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Tetrachloroethylene (PCE) is a volatile solvent with important commercial applications. It has been detected in the ambient air of a variety of urban and nonurban areas of the United States. It has less frequently been detected in water but has been monitored generally at levels of 1 ppb or less. The lowest-observed-adverse-effect-level, based on central nervous system dysfunction, is about 100 ppm. Toxicity testing in experimental aminals, coupled with limited human data, suggests that long term exposure of humans to ambient levels of PCE is not likely to represent a health concern. At the current time, the teratogenic potential of PCE for humans is unknown; the mammalian animal tests performed to date do not indicate any significant teratogenic potential. Although PCE epoxide has been found to be positive with respect to mutagenicity in bacterial systems, the data on pure PCE suggest that if it is mutagenic, it is a weak mutagen. PCE has been demonstrated to induce malignant tumors of the liver in mice.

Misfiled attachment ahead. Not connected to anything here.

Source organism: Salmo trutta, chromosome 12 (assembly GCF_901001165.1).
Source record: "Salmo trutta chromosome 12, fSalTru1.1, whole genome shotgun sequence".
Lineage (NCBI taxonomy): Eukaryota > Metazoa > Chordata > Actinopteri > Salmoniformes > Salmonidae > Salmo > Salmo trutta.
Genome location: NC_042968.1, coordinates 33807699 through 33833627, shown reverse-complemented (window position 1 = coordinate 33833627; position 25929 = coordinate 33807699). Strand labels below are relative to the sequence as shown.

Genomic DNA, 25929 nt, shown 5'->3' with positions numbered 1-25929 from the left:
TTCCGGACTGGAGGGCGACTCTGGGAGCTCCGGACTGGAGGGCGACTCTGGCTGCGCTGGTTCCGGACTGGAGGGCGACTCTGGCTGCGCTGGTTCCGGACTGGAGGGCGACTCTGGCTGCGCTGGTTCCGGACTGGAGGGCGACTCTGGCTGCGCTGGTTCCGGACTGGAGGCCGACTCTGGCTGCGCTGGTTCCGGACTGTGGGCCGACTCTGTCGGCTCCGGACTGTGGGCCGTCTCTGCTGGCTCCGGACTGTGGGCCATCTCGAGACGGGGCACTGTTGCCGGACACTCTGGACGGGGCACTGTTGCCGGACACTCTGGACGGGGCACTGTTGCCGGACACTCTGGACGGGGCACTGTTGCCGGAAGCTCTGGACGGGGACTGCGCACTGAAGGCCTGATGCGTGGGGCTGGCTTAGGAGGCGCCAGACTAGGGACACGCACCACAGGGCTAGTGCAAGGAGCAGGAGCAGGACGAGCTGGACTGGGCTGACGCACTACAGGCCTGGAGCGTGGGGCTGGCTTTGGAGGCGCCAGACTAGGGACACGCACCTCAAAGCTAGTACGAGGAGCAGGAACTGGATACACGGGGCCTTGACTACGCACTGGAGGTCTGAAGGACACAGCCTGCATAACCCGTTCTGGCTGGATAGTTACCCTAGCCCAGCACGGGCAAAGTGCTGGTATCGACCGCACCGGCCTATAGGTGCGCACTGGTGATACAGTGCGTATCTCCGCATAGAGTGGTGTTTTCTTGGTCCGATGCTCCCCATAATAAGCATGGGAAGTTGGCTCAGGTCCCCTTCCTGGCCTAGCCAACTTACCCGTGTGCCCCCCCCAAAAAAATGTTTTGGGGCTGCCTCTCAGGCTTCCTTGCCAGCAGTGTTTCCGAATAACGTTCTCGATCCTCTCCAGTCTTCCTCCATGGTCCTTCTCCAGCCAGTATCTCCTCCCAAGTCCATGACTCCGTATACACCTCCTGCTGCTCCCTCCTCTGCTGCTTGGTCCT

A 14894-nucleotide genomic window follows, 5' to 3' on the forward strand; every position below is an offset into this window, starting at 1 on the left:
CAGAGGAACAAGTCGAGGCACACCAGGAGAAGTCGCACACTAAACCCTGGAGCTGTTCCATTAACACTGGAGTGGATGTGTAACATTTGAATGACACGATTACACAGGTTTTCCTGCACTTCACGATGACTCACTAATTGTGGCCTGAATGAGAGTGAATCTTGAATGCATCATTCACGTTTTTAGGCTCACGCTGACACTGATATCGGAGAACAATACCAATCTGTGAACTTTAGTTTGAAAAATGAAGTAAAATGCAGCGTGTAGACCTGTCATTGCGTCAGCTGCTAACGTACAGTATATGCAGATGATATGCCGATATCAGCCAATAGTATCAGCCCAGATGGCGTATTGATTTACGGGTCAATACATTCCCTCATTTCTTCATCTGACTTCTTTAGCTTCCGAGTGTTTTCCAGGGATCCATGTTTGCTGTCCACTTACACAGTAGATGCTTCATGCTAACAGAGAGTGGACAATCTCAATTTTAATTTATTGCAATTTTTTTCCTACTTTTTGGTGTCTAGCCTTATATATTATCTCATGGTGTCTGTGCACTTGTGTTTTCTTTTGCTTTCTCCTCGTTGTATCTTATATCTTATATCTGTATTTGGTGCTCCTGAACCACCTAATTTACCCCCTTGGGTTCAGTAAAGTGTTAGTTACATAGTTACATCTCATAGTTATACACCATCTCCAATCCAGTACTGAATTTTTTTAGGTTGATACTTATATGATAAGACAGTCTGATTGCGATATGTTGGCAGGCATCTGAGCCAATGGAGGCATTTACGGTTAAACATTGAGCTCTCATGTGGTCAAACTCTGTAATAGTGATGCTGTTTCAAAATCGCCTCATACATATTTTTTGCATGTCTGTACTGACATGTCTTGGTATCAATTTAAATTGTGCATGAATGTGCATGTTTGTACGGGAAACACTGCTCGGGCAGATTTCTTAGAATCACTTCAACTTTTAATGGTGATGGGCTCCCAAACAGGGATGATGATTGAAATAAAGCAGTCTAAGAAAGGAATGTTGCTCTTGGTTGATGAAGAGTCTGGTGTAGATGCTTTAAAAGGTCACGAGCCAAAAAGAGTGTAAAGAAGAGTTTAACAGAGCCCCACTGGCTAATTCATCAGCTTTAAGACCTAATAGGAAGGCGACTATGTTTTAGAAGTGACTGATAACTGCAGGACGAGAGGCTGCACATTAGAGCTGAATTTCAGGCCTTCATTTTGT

Benignus, V., C. Chen, H. Gibb, M. Greenberg, AND C. Hiremath. Health Assessment Document for Tetrachloroethylene (Perchloroethylene) (Final Report). U.S. Environmental Protection Agency, Washington, D.C., EPA/600/8-82/005F (NTIS PB85249704).